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Morphine interacts with brain serotonergic (5-HT) systems; these systems have been implicated in morphine analgesia and dependence (see Cervo et al., 1981). The 5-HT agonist quipazine induces analgesia in rats that is attenuated by naloxone and 5-HT antagonists (Minnema et al., 1980; Samanin et al., 1976). Behavioral disruption by the hallucinogens LSD, DMT and mescaline, mediated primarily through brain 5-HT effects (Rech and Commissaris, 1982), is potentiated by naloxone and naltrexone (Commissaris et al., 1980; Ruffing and Domino, 1981) and is variably antagonized or potentiated by morphine and methadone (Ruffing and Domino, 1981). Cyclazocine causes a disruption of operant behavior similar to that of the hallucinogens which is reversed in part by nalozone and the 5-HT antagonist metergoline, and to a greater extent by the combination of maloxone and metergoline (Henck et al., 1983). These studies indicate that indole and phenethylamine hallucinogens interact to some extent with brain opioid mechanisms as well as brain 5-HT components, whereas opioid drugs influence behavior in part by actions on 5-HT systems. We have extended these drug studies in an attempt to characterize interactions with 5-HT mechanisms and to identify the various types of opioid receptors involved.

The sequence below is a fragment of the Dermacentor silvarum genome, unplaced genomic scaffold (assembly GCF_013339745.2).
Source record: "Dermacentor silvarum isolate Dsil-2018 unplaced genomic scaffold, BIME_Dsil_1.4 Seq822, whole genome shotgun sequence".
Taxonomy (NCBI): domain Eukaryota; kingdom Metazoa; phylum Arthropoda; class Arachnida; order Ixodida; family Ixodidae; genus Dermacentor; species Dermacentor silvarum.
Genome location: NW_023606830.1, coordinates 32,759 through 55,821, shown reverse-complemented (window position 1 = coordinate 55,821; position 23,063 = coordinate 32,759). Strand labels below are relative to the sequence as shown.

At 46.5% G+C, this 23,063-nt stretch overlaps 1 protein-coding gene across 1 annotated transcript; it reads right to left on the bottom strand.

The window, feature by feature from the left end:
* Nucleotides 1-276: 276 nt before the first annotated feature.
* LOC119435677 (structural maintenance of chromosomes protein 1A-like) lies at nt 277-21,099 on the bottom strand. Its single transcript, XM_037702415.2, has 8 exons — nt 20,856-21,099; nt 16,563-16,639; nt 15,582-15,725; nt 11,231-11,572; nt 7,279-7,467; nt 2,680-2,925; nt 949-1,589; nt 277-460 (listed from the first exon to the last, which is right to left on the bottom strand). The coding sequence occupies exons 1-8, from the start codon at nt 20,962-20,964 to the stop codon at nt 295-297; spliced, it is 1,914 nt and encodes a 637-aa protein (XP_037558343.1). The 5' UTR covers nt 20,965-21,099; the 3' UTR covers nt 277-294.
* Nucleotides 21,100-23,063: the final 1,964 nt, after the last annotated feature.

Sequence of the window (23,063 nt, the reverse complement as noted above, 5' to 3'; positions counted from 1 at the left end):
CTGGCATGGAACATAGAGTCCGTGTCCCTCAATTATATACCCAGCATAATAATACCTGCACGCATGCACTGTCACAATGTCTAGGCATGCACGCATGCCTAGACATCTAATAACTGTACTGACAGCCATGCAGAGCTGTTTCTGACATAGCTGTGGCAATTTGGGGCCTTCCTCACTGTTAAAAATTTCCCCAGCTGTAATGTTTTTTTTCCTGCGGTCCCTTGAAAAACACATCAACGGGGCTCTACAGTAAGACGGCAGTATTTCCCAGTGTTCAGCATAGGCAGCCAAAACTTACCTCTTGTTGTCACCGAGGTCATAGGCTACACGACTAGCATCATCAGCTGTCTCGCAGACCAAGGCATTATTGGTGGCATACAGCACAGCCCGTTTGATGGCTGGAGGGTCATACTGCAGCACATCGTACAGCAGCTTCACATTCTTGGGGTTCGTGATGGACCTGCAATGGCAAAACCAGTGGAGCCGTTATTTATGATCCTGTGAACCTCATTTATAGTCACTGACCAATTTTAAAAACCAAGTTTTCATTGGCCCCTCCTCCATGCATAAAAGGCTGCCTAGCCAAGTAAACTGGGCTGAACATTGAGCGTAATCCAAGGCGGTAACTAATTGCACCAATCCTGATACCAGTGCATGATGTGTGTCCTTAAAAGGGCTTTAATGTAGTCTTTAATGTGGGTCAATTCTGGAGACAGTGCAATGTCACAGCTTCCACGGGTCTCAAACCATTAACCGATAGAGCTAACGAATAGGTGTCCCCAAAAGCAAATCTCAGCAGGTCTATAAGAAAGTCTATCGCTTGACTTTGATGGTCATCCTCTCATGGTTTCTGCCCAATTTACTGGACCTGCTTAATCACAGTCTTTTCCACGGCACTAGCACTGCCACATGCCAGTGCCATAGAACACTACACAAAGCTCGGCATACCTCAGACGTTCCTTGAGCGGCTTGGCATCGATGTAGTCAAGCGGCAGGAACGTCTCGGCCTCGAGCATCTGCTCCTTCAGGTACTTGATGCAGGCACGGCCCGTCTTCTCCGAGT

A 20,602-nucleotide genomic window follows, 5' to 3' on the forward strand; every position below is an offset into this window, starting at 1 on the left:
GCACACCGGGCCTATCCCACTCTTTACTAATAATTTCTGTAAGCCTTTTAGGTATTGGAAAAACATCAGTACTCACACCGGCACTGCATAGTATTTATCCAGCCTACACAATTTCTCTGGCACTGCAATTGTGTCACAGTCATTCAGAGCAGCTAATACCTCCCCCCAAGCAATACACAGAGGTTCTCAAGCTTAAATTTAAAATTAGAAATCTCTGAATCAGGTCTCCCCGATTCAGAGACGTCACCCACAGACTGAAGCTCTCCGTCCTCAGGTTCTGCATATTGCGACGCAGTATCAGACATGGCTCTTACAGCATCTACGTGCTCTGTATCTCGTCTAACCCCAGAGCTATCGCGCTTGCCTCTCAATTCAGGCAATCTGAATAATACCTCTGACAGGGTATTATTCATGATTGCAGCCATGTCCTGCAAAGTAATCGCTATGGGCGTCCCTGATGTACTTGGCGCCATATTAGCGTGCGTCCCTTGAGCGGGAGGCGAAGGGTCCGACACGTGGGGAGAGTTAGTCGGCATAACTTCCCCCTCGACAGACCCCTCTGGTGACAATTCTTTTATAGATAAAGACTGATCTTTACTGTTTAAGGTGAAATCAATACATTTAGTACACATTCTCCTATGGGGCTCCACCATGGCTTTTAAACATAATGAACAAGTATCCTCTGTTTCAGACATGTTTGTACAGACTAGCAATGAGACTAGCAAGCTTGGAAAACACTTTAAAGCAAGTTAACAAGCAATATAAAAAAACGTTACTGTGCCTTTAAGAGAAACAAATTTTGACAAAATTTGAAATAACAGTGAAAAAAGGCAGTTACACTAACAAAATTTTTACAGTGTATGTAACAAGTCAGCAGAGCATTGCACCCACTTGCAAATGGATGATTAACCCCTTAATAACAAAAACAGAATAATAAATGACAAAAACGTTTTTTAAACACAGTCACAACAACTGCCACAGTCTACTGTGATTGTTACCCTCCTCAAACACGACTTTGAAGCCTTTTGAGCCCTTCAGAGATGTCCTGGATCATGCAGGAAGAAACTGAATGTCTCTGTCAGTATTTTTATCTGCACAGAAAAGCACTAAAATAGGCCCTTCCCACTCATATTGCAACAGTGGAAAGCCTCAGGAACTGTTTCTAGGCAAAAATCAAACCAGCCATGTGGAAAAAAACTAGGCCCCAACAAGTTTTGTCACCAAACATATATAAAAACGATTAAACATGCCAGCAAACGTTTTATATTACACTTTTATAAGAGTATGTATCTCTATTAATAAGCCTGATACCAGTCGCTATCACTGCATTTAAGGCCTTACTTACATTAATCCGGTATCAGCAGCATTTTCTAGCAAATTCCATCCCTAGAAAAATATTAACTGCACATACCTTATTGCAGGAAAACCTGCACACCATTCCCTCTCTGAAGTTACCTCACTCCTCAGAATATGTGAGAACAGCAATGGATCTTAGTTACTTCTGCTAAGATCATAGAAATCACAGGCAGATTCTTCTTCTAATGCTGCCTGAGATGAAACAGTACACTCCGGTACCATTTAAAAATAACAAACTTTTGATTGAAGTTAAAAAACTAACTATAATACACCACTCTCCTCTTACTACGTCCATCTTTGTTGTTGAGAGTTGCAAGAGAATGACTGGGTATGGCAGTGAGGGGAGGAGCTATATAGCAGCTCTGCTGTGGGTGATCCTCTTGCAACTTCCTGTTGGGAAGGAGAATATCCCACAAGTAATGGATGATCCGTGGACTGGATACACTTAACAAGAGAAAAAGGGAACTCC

Originally published: Committee on Problems of Drug Dependence, Inc., NIDA Research Monograph Series 49: 179‑184, 1984.



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